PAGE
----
Previously we looked at five examples of how to properly resuscitate a pop culture franchise. You don’t need a Project Genesis or the Phoenix Force to do it; just a talented producer/writer/director team that understands what makes a particular character or concept exceptional, gutsy enough to go off in bold directions.J.J. Abrams Star Trek has successfully done that and finally breathed new life in a property that was on creative life-support for years, including [as seen here] major missteps like the Bill Shatner-directed The Final Frontier. So giving the unsuccessful attempts equal time, here's a look at the Top 5 Worst Franchise Face-lifts ever… Dishonorable Mention The Pink Panther movies with Steve Martin earn a spot in the Reboot Hall of Shame for neutering Peter Sellers’ classic films and loading them with childish pratfalls and silly, dated comedy bits. We could also mention about a dozen TV remakes – we're looking at you Honeymooners and McHale’s Navy – but Bewitched with Nicole Kidman and Will Ferrell gets its own special nod. Not just because that wretched film soiled the memory of one of a classic sitcom or because Nora Ephron’s ‘TV show remake-within-a-remake’ story simply outsmarted itself, but because it made one of the funniest guys on the planet – that would be Ferrell – painfully unfunny. And that’s something we just won’t put up with. 5. Knight Rider (2008) As bad a small-screen reinvention as Battlestar Galactica was good. Sure, casting a soap opera guy as Michael Knight’s son and new hero was rather symmetrical. Before he became 'the Hoff', David Hasselhoff cut his teeth on The Young and the Restless. Problem is, when your leading man is less interesting than the car he’s driving, your show’s in trouble. And Hasselhoff’s successor, Justin Bruening had the charisma of oatmeal. Plain oatmeal. Speaking of the show’s headliner, did anyone really get excited about the new K.I.T.T.? Instead of creating an action-adventure series for modern audiences, "KR2008", thanks to lazy writing and stock characters pulled out of NBC inventory, managed to be as campy as its ancestor, without any of the charm of the original. 4. Lost in Space (1998) We like our science fiction camp-free, unless it’s having fun with the concept, Ala Galaxy Quest. But this big-screen revival of the beloved 1960's TV show took itself way too seriously. There was absolutely no sense of fun or adventure, and the lackluster special effects didn’t help. This also may have been the worst casting job the genre’s seen since Anthony Perkins and Ernest Borgnine were creating classic unintentional comedy in Disney's The Black Hole. William Hurt and Gary Oldman seemed to have no idea what the hell was going on, Matt LeBlanc could’ve used Shatner’s old girdle from the last season of Star Trek, and a very young, Party of Five-era Lacey Chabert looked like she wanted to scream for Charlie and Bailey to come take her home. Raise your hands if you ever stop to watch this movie when you stumble upon it while channel surfing? Yeah. Didn’t think so. 3. Godzilla (1998) Size does matter. And Roland Emmerich’s Godzilla was a monstrous disappointment. After nearly a year of hype built through an effective marketing campaign that kept the title creature’s look under wraps, when the big reveal finally happened, there were no “oohs” or “aahs” … just ‘eh.’ We sat through a year of Taco Bell ads for this?!? The man who came up with the creature’s design, Patrick Tatopoulos, said his monster was “not a dinosaur at all. It’s like a dragon.” Uh…Patrick, it sure looked like a dinosaur to the rest of us. The fact that Spielberg had dropped The Lost World: Jurassic Park on us the previous summer also took the wind out of the film’s ‘Monster in Metropolis’ angle. The worst part about Godzilla was not that it was awful. It wasn’t. It was ordinary. The spectacle that should be a monster movie’s bread-and-butter was nowhere to be found. 2. Punisher (2004)/Punisher: War Zone (2008) It almost seems as if filmmakers were playing a Bizarro World game of “Can you top this?” with movies involving comic book vigilante Frank Castle. As in, "I don’t care how bad your Punisher film was, I can do worse." How else do you explain these two absolutely abysmal movies based on a Marvel Comics character that, in theory, should be among the easiest to adapt from the page to the screen? The 1989 movie with Dolph Lundgren and Louis Gossett Jr. gets a pass here, because it was made before the current Golden Age of comic book films, when expectations and quality control were minimal. And technically it wasn't a reboot. It was a first effort. Frank Castle is a vigilante with a psychotic chip on his shoulder, and a big arsenal. No capes, no powers. Giddy-up. So why can’t Hollywood figure this guy out? Instead, we get a guy who hunts criminals – and tries to avoid killing them – in Tampa of all places, in 2004’s The Punisher. Last year’s Punisher: War Zone brought Castle back to New York where he belongs, but the film’s violence was so cartoonish, the body count almost became a punchline. Then there are the villains. John Travolta, who took a quick payday to shoot close to his central Florida home, made his bad guy turns in Swordfish and Face/Off seem understated compared to his scenery chewing in the 2004 movie. But even Travolta doesn’t hold a candle to Dominic West, who as Jigsaw in War Zone, took unintentional comedy to new heights. There have now been more Punisher movies made in the past 20 years than there have been Superman films. War Zone's flat-line at the box office should be the final nail in the cinematic coffin of Frank Castle. Let’s consider it a mercy killing. 1. Planet of the Apes (2001) This was the easiest call to make. All you need to know about how bad this movie was, how universally unsatisfying an aftertaste it left on everyone’s mouth, is that it made $360+ million and STILL KILLED THE FRANCHISE. But why stop there? Mark Wahlberg seemed alternately angry and embarrassed to be starring in this soulless bludgeoning of cinematic history. Tim Burton has never made a film so lacking in character and flair. And let's not even get started on the ridiculous ending. Not only did the original Apes have a tremendous premise and one of the most memorable endings ever, it was an allegory of its time. When the end credits roll and you’re left to ponder what you just saw projected onscreen in relation to the real world around us, well hell, that’s good sci-fi. This, this was not good sci-fi. Last time we mentioned some rules to follow for rebooting a franchise. Here’s another one - don’t reboot the already good franchises, period. You want to remake the Fantastic Four, fine. Both films were lame. Want to revamp Daredevil? Be my guest. Get better costume designers. Reboot all the lousy properties you want. Leave the ones that got it right alone. Rebooting – sorry, Reimagining – the Apes series was a waste of time because the series was good (with the first movie a certifiable classic). Let it be and focus instead on complete series Blu-ray set for all us 'Ape Heads' out here. Michael Avila is the producer for the nationally syndicated movie show Lyons & Bailes REEL TALK. Visit www.REELTALKtv.com to check your local listings.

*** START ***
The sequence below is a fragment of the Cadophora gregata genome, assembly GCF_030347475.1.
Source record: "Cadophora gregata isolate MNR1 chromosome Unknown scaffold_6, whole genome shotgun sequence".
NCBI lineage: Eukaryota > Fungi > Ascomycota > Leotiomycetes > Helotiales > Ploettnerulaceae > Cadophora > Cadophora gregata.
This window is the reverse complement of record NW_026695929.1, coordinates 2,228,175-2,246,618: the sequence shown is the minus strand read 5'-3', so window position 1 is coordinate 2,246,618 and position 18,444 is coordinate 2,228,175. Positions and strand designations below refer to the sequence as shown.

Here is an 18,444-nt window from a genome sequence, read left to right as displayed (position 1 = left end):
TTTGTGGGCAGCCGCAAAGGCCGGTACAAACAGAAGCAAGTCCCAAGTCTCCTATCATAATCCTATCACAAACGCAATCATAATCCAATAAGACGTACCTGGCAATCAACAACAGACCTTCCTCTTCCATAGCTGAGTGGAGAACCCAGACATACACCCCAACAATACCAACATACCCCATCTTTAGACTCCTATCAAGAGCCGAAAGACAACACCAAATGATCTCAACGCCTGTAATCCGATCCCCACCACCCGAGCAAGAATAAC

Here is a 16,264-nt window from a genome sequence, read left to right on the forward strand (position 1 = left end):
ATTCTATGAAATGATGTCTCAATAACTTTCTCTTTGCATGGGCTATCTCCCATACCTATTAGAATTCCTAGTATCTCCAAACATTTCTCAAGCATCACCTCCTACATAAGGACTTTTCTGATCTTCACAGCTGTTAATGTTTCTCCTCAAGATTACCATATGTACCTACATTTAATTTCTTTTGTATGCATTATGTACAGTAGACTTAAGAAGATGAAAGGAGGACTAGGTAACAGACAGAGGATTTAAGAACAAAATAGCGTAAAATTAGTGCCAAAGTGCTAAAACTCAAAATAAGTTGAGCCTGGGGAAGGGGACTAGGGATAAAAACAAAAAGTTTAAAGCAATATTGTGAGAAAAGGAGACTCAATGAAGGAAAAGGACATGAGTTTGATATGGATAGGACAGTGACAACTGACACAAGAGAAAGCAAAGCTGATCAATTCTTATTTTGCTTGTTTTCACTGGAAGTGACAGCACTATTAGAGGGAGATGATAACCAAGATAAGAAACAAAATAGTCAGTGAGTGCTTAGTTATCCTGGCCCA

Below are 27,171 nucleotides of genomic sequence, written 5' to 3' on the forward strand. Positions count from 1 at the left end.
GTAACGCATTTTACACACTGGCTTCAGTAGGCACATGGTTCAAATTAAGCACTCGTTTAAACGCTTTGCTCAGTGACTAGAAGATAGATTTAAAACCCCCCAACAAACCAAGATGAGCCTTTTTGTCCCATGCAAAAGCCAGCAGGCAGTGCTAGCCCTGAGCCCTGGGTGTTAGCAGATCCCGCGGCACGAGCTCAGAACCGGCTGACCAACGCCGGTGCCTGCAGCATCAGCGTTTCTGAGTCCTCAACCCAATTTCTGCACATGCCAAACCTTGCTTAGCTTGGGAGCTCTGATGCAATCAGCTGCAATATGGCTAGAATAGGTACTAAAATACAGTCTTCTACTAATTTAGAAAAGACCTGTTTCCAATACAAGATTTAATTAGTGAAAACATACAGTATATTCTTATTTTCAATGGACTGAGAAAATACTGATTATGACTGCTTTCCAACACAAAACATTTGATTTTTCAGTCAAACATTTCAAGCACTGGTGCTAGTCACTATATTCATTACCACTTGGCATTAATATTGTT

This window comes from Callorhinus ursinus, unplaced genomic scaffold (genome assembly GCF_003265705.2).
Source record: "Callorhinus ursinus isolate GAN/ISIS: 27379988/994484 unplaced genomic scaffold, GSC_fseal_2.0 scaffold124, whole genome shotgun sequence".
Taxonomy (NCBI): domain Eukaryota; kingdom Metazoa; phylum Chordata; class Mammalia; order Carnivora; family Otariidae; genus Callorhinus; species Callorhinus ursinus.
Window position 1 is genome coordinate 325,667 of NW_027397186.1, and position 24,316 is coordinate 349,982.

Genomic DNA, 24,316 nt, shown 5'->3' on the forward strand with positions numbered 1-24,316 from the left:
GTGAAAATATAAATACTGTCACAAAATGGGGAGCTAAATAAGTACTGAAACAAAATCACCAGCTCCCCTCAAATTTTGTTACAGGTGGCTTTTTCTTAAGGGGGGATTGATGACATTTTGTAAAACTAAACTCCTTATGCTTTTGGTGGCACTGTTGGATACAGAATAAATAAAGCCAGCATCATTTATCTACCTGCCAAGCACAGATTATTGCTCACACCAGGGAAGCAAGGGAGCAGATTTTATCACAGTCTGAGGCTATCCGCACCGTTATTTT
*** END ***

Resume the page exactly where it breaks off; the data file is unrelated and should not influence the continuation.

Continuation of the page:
Franchise Face-lifts - The Top 5 Worst